Today, the eve of May 25, we encourage everyone to reflect and plan forward for accountability within human rights and social justice. Two years ago, George Floyd was killed after spending 9 minutes and 29 seconds face down on the pavement in Minneapolis with a police officer’s knee on his neck. His words, “I can’t breathe,” were heard across the country via the Internet and social media, demonstrating the power of citizen journalism in anti-racist efforts. The #BlackLivesMatter movement has existed for years, and systemic racism has been ignored by many for centuries. However, this incident being caught on camera forced groups who haven’t historically paid attention to pay attention to the ongoing devaluing of Black lives. Today, we at US² want to bring attention to the need for accountability when murder occurs at the hands of those who are charged with protecting us.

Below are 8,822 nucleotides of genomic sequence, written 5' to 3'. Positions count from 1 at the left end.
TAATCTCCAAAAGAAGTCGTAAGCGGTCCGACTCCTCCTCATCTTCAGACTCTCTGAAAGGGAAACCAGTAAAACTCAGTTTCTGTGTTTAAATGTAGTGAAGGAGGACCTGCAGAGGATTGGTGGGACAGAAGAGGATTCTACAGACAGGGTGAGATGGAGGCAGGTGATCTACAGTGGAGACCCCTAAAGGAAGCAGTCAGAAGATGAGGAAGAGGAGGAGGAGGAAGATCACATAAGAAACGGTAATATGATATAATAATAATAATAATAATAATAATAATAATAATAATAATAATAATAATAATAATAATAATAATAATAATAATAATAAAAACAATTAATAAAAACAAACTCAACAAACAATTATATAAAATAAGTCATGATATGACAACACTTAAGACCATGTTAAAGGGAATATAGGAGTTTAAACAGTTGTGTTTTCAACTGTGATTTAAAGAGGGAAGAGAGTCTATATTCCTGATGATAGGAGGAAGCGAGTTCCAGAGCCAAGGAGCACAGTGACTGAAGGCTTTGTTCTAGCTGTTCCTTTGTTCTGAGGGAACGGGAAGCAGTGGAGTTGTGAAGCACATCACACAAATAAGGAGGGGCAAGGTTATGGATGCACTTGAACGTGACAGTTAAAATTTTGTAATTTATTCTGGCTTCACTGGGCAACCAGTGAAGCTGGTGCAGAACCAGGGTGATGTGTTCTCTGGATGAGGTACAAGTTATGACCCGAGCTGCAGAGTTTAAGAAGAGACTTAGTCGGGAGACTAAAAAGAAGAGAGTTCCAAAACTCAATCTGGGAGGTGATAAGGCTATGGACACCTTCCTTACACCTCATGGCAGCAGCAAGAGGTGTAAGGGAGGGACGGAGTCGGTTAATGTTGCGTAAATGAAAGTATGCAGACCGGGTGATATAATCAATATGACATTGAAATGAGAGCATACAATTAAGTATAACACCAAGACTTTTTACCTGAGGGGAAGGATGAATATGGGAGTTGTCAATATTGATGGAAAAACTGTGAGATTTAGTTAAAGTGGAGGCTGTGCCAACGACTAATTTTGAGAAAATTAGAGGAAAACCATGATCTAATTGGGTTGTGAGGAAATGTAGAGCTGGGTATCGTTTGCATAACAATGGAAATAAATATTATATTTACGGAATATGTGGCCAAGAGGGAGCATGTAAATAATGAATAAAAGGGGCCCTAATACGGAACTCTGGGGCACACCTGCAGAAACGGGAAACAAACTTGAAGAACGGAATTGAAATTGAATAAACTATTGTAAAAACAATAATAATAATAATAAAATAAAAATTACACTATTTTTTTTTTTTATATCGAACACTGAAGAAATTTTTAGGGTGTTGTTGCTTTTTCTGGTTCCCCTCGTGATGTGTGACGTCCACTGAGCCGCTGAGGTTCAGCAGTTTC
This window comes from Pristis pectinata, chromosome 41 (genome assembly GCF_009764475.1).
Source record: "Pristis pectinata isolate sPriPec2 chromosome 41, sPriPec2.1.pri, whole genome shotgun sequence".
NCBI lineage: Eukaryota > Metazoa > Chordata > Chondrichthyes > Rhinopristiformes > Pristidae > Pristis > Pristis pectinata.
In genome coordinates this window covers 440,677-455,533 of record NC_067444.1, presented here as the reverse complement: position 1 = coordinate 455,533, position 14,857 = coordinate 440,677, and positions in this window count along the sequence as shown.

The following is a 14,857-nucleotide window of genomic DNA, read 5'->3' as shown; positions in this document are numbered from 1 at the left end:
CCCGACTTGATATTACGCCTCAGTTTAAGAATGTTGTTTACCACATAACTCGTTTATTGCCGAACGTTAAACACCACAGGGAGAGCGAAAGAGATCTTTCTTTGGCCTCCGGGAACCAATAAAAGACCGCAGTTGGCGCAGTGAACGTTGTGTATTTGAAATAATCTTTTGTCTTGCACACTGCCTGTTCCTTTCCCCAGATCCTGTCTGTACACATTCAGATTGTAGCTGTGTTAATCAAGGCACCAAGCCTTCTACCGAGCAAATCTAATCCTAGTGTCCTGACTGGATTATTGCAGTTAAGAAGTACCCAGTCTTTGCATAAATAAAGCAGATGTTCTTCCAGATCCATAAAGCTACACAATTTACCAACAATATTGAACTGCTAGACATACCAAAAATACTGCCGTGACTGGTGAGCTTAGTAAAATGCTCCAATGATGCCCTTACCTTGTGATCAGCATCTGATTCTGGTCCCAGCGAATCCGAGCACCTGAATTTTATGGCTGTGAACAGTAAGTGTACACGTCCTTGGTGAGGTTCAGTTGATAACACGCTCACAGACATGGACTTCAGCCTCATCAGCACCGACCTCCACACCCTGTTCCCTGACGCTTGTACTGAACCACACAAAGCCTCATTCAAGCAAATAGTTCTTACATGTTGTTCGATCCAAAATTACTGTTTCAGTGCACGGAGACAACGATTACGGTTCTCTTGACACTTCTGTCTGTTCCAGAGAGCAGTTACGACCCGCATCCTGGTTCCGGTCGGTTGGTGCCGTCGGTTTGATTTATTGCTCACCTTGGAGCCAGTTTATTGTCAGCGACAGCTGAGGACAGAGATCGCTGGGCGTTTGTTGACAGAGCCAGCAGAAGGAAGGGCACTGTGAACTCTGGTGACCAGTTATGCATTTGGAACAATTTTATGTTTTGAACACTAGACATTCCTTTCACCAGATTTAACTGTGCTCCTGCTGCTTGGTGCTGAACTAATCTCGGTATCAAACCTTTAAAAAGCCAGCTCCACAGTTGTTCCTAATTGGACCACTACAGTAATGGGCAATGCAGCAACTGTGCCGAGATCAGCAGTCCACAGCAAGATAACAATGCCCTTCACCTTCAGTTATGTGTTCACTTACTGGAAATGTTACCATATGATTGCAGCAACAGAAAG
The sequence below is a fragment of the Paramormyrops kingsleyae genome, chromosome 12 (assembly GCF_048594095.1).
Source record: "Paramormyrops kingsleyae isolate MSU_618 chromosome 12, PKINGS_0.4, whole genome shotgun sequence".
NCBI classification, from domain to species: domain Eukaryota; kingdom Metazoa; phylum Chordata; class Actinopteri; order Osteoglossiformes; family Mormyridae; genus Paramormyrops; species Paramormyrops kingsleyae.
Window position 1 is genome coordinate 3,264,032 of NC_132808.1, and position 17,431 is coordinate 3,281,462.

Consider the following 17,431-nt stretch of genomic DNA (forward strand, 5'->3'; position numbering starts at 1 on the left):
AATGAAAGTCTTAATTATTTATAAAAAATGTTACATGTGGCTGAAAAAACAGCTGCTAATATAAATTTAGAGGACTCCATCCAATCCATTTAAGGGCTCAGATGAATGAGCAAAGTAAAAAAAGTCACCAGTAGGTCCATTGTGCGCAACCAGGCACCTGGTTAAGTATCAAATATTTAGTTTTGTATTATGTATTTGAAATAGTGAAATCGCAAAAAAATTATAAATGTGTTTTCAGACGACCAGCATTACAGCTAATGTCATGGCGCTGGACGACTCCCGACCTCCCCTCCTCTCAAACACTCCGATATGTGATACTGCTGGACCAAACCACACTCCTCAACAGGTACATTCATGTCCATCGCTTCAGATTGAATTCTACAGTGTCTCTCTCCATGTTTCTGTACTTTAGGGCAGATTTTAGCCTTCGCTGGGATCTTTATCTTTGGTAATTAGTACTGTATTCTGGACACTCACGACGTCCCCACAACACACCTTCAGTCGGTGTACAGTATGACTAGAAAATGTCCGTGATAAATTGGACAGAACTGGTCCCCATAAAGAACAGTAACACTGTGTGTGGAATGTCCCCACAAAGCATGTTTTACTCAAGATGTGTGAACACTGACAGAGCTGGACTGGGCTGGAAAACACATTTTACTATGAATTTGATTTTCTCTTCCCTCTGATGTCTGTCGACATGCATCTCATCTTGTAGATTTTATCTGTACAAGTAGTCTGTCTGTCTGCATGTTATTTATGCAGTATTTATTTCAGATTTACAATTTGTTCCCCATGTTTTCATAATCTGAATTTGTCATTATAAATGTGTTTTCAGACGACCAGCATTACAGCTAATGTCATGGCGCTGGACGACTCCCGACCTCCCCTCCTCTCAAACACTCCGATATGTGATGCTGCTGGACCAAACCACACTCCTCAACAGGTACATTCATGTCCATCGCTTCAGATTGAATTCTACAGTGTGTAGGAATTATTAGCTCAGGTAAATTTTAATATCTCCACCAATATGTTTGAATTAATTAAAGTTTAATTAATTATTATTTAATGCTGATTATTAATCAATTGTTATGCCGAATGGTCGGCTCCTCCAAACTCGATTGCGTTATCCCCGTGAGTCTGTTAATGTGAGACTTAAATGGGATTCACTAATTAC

When you hear someone say, “Black Lives Matter,” it is not a statement of superiority. It is a reminder that since the first slaves were brought to America, Black individuals have societally been considered less valuable to society, less important to care about, and often, less human. Saying one identity matters does not take away the value of another. It instead points out that an identity is facing a crisis, and this crisis is life and death. Black lives are constantly at risk, just by existing. George Floyd was killed over an accusation of a counterfeit $20 bill.
Murders of Black and Brown individuals at the hands of law enforcement are nothing new; it is the rise of social media and citizen journalism that has made us more aware of the occurrence. The only way to stop the injustice is to advocate for change. Be anti-racist. Lift up Black voices and lives. Make a commitment to yourself to not be racist and make a commitment to address racism in the world as you witness it happening. Once we know better, we must do better.